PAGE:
Mike Small: Volcano crisis is our chance to abandon air freight insanity

WE'VE had a glimpse of what a plane-free world would feel like: quieter, clearer, slower and vastly less polluting. But more than anything else the Icelandic volcano "crisis" was (and possibly still is) the perfect opportunity to change our dysfunctional food system.

It gives us an opportunity to stop the madness of inter-continental trafficking of high carbon foods. Given the global climate crisis we need to rapidly (re)create sustainable local food systems and face up again to the challenges of climate chaos and global warming.

What's stopping us? Plane stupid attitudes and the certainties of the one-dimensional world of profiteering.

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BA has now quantified the daily costs of the airspace closure at between 15 million and 20m per day. And it has confirmed that European airlines have asked the EU and national governments for financial compensation for the prohibition on flying. The airlines believe they have a moral case for compensation from taxpayers. A moral case? Like the bankers' moral case?

Before we bail out the airlines let us consider this as a great opportunity, not a crisis. How much carbon have we saved by closing the airways? One estimate showed 206,465 tonnes of were saved in five days by 60 per cent of air traffic in Europe being cancelled. That's staggering. As well as cutting emissions the unpronounceable volcano has exposed just how reliant we are on these lines of trade.

Is there an alternative to globalised food? As some people mourn the loss of their papaya chunks, and others worry that they won't be able to fly from Birmingham to Liverpool for an important business meeting, others are digging out a re- localised alternative.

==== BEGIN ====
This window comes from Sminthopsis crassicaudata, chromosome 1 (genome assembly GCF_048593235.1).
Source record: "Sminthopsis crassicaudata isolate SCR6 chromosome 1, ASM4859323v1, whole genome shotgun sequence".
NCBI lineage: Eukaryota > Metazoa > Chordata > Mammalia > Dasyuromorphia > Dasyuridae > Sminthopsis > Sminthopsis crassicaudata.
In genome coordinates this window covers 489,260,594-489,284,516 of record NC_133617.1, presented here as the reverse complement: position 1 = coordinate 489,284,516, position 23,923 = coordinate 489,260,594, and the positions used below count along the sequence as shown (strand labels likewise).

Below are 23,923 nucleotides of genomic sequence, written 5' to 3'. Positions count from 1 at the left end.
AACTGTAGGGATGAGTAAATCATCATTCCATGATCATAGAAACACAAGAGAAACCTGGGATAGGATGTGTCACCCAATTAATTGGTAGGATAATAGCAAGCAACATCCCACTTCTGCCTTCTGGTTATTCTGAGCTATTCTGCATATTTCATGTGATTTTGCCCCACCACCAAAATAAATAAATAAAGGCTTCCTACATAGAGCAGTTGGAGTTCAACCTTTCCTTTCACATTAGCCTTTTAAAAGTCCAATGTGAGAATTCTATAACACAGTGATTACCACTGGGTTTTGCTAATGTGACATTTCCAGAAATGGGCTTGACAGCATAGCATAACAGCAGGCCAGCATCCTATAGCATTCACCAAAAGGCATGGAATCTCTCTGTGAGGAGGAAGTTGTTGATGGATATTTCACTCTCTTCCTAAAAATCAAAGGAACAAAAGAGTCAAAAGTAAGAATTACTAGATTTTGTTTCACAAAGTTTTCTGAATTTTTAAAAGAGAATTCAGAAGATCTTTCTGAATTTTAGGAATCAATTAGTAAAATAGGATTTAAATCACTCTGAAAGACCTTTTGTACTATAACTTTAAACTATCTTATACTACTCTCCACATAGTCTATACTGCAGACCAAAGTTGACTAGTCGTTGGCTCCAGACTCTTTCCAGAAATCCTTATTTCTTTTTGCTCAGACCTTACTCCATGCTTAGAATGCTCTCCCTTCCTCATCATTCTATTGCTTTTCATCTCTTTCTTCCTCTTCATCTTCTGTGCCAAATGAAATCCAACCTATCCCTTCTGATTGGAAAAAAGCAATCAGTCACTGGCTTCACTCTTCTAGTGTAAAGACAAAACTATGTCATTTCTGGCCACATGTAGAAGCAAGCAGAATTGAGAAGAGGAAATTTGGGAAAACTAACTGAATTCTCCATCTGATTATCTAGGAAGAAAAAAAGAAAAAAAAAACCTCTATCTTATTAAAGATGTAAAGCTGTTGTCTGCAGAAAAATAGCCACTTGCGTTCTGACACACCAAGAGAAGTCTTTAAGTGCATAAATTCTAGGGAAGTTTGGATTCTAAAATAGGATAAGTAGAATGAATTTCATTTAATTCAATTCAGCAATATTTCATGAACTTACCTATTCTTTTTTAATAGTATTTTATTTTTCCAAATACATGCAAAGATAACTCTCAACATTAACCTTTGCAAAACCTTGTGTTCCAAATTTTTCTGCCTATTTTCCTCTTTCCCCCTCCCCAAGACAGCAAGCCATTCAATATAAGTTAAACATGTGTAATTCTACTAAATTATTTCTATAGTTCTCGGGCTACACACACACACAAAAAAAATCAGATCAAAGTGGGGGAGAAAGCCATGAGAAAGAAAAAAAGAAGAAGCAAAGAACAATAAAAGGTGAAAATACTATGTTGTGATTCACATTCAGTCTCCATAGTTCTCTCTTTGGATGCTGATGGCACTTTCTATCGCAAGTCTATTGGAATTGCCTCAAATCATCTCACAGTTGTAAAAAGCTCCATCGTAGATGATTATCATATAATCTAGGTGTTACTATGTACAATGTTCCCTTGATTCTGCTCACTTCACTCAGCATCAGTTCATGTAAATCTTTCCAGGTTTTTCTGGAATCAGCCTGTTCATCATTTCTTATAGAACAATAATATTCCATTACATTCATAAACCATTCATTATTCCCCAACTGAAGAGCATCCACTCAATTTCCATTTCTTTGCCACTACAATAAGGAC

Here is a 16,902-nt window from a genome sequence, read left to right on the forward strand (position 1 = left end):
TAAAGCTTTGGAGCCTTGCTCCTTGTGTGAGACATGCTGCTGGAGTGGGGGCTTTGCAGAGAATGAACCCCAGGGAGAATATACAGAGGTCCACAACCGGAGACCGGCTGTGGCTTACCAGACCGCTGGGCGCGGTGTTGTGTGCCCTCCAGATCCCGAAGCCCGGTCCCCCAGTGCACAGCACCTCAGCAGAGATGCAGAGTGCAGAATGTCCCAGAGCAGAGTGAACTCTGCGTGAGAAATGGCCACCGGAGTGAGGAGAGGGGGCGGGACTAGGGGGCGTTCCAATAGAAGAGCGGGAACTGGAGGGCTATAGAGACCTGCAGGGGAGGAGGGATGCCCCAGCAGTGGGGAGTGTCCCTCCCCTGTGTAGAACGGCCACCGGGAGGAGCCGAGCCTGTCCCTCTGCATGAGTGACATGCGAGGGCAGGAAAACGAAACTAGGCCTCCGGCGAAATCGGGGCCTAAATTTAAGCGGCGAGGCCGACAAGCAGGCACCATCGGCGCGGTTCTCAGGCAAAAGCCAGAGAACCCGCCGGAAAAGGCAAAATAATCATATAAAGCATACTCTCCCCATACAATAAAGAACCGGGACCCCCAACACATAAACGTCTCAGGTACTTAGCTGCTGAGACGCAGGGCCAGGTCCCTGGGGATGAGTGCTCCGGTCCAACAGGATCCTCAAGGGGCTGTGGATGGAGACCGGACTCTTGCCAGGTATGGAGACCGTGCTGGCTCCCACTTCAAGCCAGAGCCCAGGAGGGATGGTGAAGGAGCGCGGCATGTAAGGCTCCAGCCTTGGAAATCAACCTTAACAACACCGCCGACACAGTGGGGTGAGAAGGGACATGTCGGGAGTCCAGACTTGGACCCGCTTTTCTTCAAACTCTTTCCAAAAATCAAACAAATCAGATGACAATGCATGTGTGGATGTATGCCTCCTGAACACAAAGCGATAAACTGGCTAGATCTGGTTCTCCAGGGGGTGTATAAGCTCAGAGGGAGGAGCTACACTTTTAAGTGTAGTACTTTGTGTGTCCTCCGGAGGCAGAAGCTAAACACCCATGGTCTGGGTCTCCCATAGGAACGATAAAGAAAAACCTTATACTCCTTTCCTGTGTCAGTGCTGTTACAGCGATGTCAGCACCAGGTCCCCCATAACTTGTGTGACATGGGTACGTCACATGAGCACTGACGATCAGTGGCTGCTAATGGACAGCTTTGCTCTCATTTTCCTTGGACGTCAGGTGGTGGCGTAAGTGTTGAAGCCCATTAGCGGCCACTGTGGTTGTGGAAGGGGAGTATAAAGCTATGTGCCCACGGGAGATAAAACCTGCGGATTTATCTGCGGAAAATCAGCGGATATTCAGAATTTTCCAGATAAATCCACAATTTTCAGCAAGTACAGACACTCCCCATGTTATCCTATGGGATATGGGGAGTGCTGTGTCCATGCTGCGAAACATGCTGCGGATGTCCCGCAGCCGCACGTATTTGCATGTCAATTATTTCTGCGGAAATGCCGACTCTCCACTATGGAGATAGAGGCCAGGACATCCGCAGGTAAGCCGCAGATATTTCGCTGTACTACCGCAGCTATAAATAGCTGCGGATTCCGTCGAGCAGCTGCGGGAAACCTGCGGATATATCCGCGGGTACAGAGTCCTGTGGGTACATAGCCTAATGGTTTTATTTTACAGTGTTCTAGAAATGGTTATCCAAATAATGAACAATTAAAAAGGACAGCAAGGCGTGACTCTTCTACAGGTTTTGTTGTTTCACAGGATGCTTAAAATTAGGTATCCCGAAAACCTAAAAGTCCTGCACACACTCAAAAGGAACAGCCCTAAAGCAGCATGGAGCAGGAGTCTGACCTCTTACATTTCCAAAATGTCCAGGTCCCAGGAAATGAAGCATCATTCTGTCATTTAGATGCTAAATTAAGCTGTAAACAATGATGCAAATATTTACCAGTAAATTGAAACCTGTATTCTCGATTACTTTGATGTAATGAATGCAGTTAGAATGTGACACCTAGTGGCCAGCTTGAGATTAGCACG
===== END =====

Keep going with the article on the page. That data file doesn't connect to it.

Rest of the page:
There are local food projects emerging throughout the country. The Fife Diet project has just passed its own target of 1,000 members – but it's happening everywhere. In Ireland Mick Kelly's GIY (Grow It Yourself) Ireland has gone viral with "gardening clubs" mushrooming at an astonishing rate. In Cornwall, Norfolk and Suffolk groups are mimicking the Fife model.

This isn't a movement of double-barrelled pheasant eaters. In Dochas, Westray, Knoydart and Lybster, in West Ardnamurchan, Hawick, East Kilbride and Shettleston, people are setting up community growing projects, trying to re-locate their food system.

But while some enlightened souls are digging out a sustainable future, there was never any doubt who would win in a battle between profit and safety. Let's hope for Willie Walsh's sake that the airline moguls haven't rushed us all back to belch in the sky too soon. One fast-descending jumbo would kill the golden goose for good.

Food miles are not just about air freight, though this is the most damaging of all.

So what are the facts? We know that there has been a huge growth (47 per cent) in air freight movements in Britain, measured in tonne-kilometres, since 1980. We know that food accounts for 13 per cent of air-freighted goods worldwide. Air freight is part of the food miles madness. Consider this, each year the UK exports 49,000 tonnes of butter and then imports 47,000 tonnes back again. This is insane.

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Part of that re-enchantment would be waiting for the season and re-discovering what "enough" means. We are on the brink of discovering profound socio-ecological change, that another world really is possible. We just need to put people and planet before profit.

• Mike Small is the founder of the Fife Diet.